TANZANIA–For the last year, Bathawk Recon, a Tanzanian startup company, has been using unmanned aerial vehicles—i.e. drones—to track wildlife and poachers as part of an anti-poaching initiative. This is part of a larger movement in which drones are increasingly being used for environmental research and wildlife preservation. These drones, often referred to as eco-drones, can do everything from monitor polar ice melt to help determine animal migration patterns
In the last few years, elephant poaching has reached crisis levels in Tanzania. Statistics released by the government in June suggest that the country has lost 60% of its elephants to poaching over the last half decade—an average of 10-15,000 elephants each year.
China is known to be the largest source of ivory demand in the world, much of which is eventually turned into ornamental carvings. In October, Yang Feng Glan—who has been dubbed the “Ivory Queen”—was captured by Tanzanian officials as part of the country’s increased efforts to stem the poaching epidemic. Tanzania’s anti-poaching task force has identified at least 1,500 suspects and has arrested 870 poachers and illegal ivory traders in the last year.
A team of security experts and conservationists formed Bathawk Recon as another potential way of confronting to the seemingly intractable poaching crisis. The team believes drones can better protect wildlife in areas that are too large for rangers to cover. Each drone is equipped with color and infrared video surveillance cameras and can fly for about 8-10 hours, allowing it to cover huge stretches of land. Drone operators at a field station closely monitor the drone’s live video feed to detect any suspicious activity. If suspected poachers are detected, the pilots will communicate to nearby ranger units who will in turn use the GPS coordinates from the drone to locate the poachers.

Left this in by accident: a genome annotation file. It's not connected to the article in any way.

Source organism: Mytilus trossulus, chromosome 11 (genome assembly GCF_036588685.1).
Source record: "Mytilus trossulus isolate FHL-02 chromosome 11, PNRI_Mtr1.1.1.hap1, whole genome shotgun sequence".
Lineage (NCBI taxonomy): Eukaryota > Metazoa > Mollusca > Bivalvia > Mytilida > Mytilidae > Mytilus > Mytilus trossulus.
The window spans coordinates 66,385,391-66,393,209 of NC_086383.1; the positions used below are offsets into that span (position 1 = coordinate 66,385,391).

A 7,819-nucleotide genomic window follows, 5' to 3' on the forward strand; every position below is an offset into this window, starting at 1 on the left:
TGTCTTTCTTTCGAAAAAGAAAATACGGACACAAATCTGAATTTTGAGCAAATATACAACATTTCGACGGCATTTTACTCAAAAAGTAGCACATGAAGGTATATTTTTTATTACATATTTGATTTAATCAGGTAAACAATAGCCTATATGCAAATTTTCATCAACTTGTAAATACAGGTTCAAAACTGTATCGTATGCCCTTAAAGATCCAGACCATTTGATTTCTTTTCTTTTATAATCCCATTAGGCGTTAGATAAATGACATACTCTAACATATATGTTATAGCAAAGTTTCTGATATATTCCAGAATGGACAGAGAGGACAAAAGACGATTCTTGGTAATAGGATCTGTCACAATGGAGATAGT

Bathawk Recon has tested three high-tech drone models in different national parks across Tanzania in an effort to better understand what type of UAV is best suited to survey the challenging African terrain. Trials in September showed that the American made Superbat DA-50 aircraft was ideal for wildlife surveillance. During testing, this drone successfully detected and tracked people and wildlife in the national park from over 1,000 feet up in the air.
According to the Environmental Investigation Agency (EIA) there were more than 1.3 million African elephants in 1979, now there maybe as few as 400,000.
Drones are also being developed as an anti-poaching tool in other African countries including South Africa, Namibia, and Kenya, but have yet to be implemented on a broader scale. The Bathawk Recon team is currently in talks with the Tanzanian government to implement the drone surveillance system in several of the country’s national parks. It aims to be the first company to develop a wide-scale, cost-effective UAV anti-poaching surveillance program in Africa.